In the Polish tradition of Sarmatism, the Sarmatians, an Iranic people, were said to be descended from Japheth, son of Noah, enabling the Polish nobility to believe that their ancestry could be traced directly to Noah.[4] In Scotland, histories tracing the Scottish people to Japheth were published as late as George Chalmers's well-received Caledonia, published in 3 volumes from 1807 to 1824.[18]

In the Islamic tradition

Main article: Noah in Islam

Further information: Biblical and Quranic narratives and Biblical people in Islam

Japheth (in Arabic: Yāfith)[19] is not mentioned by name in the Quran but is referred to indirectly in the narrative of Noah (Quran 7:64, 10:73, 11:40, 23:27, 26:119).[19] Muslim exegesis of the Quran, however, names all of Noah's sons, and these include Japheth.[20] In identifying Japheth's descendants, Muslim exegesis mostly agrees with the Biblical tradition.[21]

In the Islamic tradition, he is usually regarded as the ancestor of the Gog and Magog tribes. Islamic tradition also tends to identify the descendants of Japheth as including the Turks, Khazars, Chinese, Mongols, and Slavs.[19][22] According to Abū'l-Ghāzī who wrote the 17th-century ethnographic treatise Shajara-i Tarākima ("Genealogy of the Turkmen"), the descendants of Ham went to Africa, Shem to Iran, and Japheth went to the banks of the Itil and Yaik rivers, and had eight sons named Turk, Khazar, Saqlab, Rus, Ming, Chin, Kemeri, and Tarikh. As Japheth was dying he established Turk, his firstborn son, as his successor.[citation needed]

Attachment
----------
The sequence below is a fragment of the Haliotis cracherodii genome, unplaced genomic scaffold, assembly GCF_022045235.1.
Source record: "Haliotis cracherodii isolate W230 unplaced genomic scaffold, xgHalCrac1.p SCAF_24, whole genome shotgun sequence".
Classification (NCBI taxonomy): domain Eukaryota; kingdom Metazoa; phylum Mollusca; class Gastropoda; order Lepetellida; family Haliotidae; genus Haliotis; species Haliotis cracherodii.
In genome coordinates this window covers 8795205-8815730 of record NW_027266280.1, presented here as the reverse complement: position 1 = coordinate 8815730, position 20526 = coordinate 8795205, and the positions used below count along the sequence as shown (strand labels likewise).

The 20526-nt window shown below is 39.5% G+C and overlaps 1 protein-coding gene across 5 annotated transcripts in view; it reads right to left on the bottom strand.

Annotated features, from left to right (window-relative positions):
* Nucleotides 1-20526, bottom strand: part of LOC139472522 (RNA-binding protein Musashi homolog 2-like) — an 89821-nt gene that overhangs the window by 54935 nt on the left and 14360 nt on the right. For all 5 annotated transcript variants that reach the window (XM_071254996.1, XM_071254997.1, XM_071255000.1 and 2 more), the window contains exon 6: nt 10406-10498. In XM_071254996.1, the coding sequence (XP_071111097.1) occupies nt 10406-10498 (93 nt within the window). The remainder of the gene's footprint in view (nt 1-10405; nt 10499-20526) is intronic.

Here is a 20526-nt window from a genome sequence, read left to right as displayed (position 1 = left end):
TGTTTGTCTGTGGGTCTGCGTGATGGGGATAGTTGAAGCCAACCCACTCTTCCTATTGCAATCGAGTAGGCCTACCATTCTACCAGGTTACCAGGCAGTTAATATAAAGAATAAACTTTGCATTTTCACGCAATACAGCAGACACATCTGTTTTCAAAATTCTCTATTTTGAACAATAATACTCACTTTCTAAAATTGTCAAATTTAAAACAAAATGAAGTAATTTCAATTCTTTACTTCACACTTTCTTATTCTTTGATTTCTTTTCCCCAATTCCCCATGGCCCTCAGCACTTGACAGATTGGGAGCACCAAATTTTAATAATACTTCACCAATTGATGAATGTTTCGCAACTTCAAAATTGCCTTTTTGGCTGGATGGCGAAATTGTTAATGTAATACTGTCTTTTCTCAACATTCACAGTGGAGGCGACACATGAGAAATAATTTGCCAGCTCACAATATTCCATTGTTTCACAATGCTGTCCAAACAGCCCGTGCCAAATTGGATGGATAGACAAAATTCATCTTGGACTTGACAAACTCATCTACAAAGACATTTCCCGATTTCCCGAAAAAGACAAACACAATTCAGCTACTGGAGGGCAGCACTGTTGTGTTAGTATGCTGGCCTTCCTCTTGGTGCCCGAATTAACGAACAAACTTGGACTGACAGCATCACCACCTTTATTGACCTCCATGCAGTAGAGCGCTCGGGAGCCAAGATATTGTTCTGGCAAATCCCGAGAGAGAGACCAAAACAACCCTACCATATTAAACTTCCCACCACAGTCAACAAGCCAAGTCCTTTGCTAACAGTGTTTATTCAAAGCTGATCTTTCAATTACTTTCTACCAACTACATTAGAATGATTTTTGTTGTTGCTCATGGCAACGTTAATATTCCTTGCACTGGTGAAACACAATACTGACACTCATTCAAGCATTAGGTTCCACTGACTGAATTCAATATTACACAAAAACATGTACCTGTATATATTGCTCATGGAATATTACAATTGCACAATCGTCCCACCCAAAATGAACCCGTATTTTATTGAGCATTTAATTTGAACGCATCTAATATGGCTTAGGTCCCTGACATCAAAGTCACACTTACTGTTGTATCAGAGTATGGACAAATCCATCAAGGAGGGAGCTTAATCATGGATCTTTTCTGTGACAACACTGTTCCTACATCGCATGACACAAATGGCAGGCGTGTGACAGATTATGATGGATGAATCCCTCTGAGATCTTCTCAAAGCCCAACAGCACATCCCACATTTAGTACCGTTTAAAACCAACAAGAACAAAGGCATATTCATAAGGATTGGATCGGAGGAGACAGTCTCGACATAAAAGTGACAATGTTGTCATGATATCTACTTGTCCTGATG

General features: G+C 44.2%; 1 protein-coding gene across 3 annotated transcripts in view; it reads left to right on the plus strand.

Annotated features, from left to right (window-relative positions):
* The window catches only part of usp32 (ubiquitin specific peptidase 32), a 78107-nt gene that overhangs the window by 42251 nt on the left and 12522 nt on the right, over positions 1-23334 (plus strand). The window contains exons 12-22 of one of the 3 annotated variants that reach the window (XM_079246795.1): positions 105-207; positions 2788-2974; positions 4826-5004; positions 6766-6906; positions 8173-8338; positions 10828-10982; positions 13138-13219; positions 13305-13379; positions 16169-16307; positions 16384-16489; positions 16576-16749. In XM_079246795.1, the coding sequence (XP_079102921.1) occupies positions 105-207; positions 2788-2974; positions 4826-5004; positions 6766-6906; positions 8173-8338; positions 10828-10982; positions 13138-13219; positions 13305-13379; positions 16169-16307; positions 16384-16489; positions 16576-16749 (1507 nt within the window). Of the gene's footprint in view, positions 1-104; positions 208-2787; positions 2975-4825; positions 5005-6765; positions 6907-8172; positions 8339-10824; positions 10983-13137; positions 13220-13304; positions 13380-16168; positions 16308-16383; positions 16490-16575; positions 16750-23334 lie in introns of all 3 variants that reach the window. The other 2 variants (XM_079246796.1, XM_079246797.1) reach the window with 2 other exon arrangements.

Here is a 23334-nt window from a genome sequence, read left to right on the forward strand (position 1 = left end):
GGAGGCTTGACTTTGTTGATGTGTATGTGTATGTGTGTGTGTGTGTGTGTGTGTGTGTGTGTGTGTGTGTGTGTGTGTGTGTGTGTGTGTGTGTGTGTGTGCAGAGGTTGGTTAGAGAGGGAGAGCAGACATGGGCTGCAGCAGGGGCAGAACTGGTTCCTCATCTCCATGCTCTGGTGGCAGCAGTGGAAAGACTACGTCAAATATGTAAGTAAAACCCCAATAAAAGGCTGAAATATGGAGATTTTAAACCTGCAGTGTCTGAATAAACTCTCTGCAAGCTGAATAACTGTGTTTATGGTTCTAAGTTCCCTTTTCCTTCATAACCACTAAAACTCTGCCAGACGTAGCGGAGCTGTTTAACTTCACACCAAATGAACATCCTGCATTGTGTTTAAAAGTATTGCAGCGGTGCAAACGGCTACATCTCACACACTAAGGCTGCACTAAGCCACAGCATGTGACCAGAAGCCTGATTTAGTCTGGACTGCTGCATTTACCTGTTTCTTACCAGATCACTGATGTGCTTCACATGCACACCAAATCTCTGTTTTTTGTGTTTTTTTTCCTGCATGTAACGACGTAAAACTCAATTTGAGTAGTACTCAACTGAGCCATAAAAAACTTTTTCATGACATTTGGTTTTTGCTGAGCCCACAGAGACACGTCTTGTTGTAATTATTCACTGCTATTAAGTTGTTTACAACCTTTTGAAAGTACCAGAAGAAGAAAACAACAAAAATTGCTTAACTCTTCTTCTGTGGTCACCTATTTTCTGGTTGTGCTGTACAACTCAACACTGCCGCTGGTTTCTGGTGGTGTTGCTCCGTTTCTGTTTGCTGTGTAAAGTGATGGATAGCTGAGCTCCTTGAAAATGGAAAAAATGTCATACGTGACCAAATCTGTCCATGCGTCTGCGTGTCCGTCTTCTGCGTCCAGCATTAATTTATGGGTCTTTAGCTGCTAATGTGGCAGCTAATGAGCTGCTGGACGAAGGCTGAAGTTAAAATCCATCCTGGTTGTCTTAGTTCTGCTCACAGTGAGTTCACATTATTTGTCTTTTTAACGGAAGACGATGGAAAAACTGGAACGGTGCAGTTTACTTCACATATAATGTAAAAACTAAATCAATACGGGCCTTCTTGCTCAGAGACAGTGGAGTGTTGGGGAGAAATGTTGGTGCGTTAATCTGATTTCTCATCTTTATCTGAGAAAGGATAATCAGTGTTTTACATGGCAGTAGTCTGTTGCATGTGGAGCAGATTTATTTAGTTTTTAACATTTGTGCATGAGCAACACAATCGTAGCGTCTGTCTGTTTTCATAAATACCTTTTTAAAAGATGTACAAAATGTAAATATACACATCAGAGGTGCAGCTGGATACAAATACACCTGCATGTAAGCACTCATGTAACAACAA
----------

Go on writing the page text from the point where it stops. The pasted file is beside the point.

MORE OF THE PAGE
According to the 18th-century Hui Muslim writer Liu Zhi, after Noah's flood, Japheth inherited China as the eastern portion of the Earth, while Shem inherited Arabia as the middle portion, and Ham inherited Europe as the western portion.[22] Some Muslim traditions narrated that 36 languages of the world could be traced back to Japheth.[19]

In popular culture

Main article: Children of Eden

Japheth is a major character in the second act of Stephen Schwartz's musical, Children of Eden. In this rendition, Japheth has fallen in love with the family servant, Yonah (created entirely for the show). He wants to bring her onto the ark to allow her to survive the flood, but Noah forbids this as Father (God) is trying to wipe the world free of those descended from Cain. Yonah is descended from Cain, despite her good heart and love from the family. Japheth secretly brings her aboard, and she is eventually discovered by Ham and Shem. Japheth defends her from Noah and is about to kill Shem in his rage. Yonah stops and calms him, and Noah decides to let her stay. The flood passes and the brothers all depart for different regions to populate the world, but Japheth and Yonah decide they want to search for Eden. Noah blesses their journey by passing the staff of Adam to Japheth. Smaller casts of the show usually have the actor who portrays Cain to also portray Japheth.